Saccharomyces cerevisiae NCYC 366, was grown anaerobically in batch culture, in the presence of one of a number of different sterols. Lipids were extracted from the cells and the sterol compositions analysed in order to find the degree of enrichment of the particular sterol provided in the medium. The free sterol content was found to range from 67% in the case of 7-dehydrocholesterol to 93% in cells grown in the presence of stigmasterol. The total lipid contents and the contents and compositions of other lipids were also analysed in order to find if any of the sterols in any way influenced lipid metabolism in the yeast. Lipids examined included free sterols, esterified sterols, phospholipids, triacylglycerols, squalene, and fatty-acyl compositions of phospholipids and neutral lipids. Variations among cells enriched with different sterols were only slight, the greatest range being in the sterol ester contents, where cells enriched in cholesterol had a content some three to ten times greater than other cells. An interesting result was that, in all cells, the fatty-acyl residues in the phospholipids consisted of 72 - 79% unsaturated residues, whereas there was less than 4% unsaturated residues in the neutral lipid. This finding is discussed in relation to the possible role of lipid containing vesicles in phospholipid synthesis. In order to check that the sterols were in fact being incorporated into the plasma membranes, these organelles were specifically labelled, isolated and their free sterol compositions measured. These showed that 70% of the sterol present was chemically identical with that supplemented to the medium. Sphaeroplasts of cells enriched in specific sterols were prepared, and their behaviour following suspension in hypotonic solutions of buffered sorbitol was measured. Two groups of responses were observed. Those sphaeroplasts enriched with a sterol possessing a double bond at C-22 remained relatively stable at 0.9 - 0.7M sorbitol before becoming susceptible to osmotic lysis, whereas those enriched with sterols without a double bond at C-22 lysed rapidly in sorbitol solutions below 1.0M. The function of sterol structure and membrane stability, particularly with regard to stretching is discussed, and the data obtained from osmotic lysis compared to some preliminary data on phospholipid-sterol interactions as a monolayer at an air-water interface.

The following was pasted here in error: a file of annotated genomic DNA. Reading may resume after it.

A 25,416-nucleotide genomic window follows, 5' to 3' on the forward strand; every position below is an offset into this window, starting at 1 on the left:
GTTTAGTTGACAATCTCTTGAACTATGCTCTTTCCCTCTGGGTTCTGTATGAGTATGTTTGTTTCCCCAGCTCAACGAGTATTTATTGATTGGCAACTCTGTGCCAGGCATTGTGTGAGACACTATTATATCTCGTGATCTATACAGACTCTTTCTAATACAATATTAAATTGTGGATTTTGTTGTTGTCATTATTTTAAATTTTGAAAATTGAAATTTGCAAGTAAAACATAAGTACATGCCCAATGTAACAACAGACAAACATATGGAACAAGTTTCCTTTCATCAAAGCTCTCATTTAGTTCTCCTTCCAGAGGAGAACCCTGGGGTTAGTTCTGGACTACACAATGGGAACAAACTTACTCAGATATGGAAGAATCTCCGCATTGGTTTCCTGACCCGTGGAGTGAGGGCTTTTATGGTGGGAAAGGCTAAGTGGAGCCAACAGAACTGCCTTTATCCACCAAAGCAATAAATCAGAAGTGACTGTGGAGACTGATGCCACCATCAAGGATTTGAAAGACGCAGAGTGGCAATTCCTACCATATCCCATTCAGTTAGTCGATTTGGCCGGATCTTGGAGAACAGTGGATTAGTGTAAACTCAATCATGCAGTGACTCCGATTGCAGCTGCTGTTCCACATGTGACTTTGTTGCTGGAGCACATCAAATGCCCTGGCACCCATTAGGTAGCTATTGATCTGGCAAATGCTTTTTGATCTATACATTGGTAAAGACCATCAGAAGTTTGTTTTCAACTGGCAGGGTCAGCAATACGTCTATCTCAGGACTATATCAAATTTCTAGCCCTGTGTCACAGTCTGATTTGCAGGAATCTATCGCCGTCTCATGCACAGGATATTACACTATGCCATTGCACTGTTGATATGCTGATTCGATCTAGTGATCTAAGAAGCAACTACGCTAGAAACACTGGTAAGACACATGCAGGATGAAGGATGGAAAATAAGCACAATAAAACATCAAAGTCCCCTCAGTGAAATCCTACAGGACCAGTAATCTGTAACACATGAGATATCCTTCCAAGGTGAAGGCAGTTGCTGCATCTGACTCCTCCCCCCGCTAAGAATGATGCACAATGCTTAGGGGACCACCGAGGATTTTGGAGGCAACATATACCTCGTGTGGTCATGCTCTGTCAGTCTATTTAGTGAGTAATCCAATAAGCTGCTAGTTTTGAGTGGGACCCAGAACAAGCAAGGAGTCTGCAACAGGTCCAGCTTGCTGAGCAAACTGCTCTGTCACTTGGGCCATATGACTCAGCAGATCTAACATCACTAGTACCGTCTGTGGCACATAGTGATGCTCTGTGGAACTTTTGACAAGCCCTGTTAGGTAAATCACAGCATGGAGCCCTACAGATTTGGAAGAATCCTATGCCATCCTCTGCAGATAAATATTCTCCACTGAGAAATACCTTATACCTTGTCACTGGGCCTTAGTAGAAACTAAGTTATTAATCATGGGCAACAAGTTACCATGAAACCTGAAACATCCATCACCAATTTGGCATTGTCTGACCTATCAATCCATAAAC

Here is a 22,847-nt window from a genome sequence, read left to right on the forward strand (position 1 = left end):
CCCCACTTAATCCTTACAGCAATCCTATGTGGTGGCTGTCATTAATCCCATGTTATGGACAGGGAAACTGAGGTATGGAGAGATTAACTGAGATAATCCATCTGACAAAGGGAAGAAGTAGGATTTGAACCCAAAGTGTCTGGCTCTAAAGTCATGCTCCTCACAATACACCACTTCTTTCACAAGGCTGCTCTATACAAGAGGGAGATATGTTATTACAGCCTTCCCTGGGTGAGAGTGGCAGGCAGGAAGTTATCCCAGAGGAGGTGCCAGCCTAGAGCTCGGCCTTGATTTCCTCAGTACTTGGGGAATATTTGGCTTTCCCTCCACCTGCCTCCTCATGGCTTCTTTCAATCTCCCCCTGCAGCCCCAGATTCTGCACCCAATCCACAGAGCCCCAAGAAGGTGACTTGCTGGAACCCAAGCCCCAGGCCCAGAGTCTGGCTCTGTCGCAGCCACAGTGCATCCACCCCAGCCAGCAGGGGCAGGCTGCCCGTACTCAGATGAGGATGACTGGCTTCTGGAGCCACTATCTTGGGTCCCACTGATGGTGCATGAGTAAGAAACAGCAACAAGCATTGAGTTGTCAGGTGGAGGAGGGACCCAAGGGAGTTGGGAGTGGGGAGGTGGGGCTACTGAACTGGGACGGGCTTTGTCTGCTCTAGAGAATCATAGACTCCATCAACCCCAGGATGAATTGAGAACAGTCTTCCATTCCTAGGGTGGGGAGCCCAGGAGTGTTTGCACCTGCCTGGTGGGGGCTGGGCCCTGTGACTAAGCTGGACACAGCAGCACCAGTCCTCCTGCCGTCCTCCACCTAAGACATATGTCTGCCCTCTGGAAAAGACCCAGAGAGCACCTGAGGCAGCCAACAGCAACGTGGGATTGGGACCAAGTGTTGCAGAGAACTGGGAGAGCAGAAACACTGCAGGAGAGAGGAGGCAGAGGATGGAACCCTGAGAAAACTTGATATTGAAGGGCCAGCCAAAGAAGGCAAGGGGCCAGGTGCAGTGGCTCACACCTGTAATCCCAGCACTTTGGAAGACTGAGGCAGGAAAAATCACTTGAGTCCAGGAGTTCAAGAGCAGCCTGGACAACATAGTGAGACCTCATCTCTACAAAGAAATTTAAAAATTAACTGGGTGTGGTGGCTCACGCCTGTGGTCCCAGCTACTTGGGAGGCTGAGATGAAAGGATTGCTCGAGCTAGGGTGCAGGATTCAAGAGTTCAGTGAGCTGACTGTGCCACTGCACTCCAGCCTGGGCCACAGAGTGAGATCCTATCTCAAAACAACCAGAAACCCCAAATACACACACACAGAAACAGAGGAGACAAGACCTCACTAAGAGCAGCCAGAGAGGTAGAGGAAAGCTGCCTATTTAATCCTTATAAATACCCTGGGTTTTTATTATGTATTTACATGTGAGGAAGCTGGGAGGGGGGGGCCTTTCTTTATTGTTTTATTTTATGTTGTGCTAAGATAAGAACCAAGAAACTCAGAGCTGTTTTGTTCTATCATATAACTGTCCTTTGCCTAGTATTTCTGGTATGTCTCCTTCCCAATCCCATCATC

|Date of Award||1975|